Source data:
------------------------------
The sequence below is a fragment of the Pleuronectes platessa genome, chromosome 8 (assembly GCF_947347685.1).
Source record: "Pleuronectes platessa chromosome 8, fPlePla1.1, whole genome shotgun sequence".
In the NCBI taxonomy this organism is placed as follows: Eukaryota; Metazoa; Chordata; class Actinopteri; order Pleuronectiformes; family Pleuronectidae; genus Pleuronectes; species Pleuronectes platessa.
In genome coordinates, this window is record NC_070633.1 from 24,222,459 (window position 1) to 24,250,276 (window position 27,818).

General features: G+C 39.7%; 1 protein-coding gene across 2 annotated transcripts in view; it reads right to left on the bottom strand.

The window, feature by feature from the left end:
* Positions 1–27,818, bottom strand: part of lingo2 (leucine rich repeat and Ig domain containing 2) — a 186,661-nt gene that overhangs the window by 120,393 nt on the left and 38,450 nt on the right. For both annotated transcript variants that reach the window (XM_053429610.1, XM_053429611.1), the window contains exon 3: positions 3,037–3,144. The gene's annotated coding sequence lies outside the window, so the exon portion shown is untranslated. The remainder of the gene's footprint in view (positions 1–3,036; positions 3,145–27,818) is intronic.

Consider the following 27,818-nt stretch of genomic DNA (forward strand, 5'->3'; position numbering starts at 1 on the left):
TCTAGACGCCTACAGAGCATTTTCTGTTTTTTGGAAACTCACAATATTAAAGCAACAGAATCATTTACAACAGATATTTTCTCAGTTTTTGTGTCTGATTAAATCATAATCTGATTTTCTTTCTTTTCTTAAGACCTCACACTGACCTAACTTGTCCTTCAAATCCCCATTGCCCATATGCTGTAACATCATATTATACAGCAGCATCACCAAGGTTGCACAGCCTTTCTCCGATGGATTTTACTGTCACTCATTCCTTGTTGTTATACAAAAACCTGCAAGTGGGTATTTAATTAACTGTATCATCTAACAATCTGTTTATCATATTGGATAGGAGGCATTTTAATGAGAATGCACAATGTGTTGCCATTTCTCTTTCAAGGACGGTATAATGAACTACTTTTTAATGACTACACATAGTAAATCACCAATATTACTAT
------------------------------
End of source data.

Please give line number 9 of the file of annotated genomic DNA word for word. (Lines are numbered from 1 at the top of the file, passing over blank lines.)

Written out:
TCTAGACGCCTACAGAGCATTTTCTGTTTTTTGGAAACTCACAATATTAAAGCAACAGAATCATTTACAACAGATATTTTCTCAGTTTTTGTGTCTGATTAAATCATAATCTGATTTTCTTTCTTTTCTTAAGACCTCACACTGACCTAACTTGTCCTTCAAATCCCCATTGCCCATATGCTGTAACATCATATTATACAGCAGCATCACCAAGGTTGCACAGCCTTTCTCCGATGGATTTTACTGTCACTCATTCCTTGTTGTTATACAAAAACCTGCAAGTGGGTATTTAATTAACTGTATCATCTAACAATCTGTTTATCATATTGGATAGGAGGCATTTTAATGAGAATGCACAATGTGTTGCCATTTCTCTTTCAAGGACGGTATAATGAACTACTTTTTAATGACTACACATAGTAAATCACCAATATTACTAT